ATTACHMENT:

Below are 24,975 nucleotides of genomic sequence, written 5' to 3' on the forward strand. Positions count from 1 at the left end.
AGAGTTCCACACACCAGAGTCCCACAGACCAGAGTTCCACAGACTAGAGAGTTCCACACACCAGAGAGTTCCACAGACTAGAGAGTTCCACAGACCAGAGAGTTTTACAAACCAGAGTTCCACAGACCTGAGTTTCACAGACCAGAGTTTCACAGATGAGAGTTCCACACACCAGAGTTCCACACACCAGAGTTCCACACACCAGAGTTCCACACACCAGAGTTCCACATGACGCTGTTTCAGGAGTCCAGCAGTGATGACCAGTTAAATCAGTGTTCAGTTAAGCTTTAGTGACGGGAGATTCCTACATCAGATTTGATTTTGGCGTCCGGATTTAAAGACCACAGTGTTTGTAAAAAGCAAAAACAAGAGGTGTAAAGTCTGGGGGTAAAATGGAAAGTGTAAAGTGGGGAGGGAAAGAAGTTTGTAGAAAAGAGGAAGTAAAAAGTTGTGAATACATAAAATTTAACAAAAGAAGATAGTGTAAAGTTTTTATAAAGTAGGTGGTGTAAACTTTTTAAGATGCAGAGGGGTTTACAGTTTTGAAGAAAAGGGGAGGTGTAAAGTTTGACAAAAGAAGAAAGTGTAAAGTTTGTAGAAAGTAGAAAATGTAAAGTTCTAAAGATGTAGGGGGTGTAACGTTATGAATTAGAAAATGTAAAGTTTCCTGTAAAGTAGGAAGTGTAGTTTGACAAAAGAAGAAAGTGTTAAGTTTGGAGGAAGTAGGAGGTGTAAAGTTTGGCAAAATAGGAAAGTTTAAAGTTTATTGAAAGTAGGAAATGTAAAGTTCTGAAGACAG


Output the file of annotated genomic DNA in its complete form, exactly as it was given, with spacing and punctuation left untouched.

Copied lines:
Below are 24,975 nucleotides of genomic sequence, written 5' to 3' on the forward strand. Positions count from 1 at the left end.
AGAGTTCCACACACCAGAGTCCCACAGACCAGAGTTCCACAGACTAGAGAGTTCCACACACCAGAGAGTTCCACAGACTAGAGAGTTCCACAGACCAGAGAGTTTTACAAACCAGAGTTCCACAGACCTGAGTTTCACAGACCAGAGTTTCACAGATGAGAGTTCCACACACCAGAGTTCCACACACCAGAGTTCCACACACCAGAGTTCCACACACCAGAGTTCCACATGACGCTGTTTCAGGAGTCCAGCAGTGATGACCAGTTAAATCAGTGTTCAGTTAAGCTTTAGTGACGGGAGATTCCTACATCAGATTTGATTTTGGCGTCCGGATTTAAAGACCACAGTGTTTGTAAAAAGCAAAAACAAGAGGTGTAAAGTCTGGGGGTAAAATGGAAAGTGTAAAGTGGGGAGGGAAAGAAGTTTGTAGAAAAGAGGAAGTAAAAAGTTGTGAATACATAAAATTTAACAAAAGAAGATAGTGTAAAGTTTTTATAAAGTAGGTGGTGTAAACTTTTTAAGATGCAGAGGGGTTTACAGTTTTGAAGAAAAGGGGAGGTGTAAAGTTTGACAAAAGAAGAAAGTGTAAAGTTTGTAGAAAGTAGAAAATGTAAAGTTCTAAAGATGTAGGGGGTGTAACGTTATGAATTAGAAAATGTAAAGTTTCCTGTAAAGTAGGAAGTGTAGTTTGACAAAAGAAGAAAGTGTTAAGTTTGGAGGAAGTAGGAGGTGTAAAGTTTGGCAAAATAGGAAAGTTTAAAGTTTATTGAAAGTAGGAAATGTAAAGTTCTGAAGACAG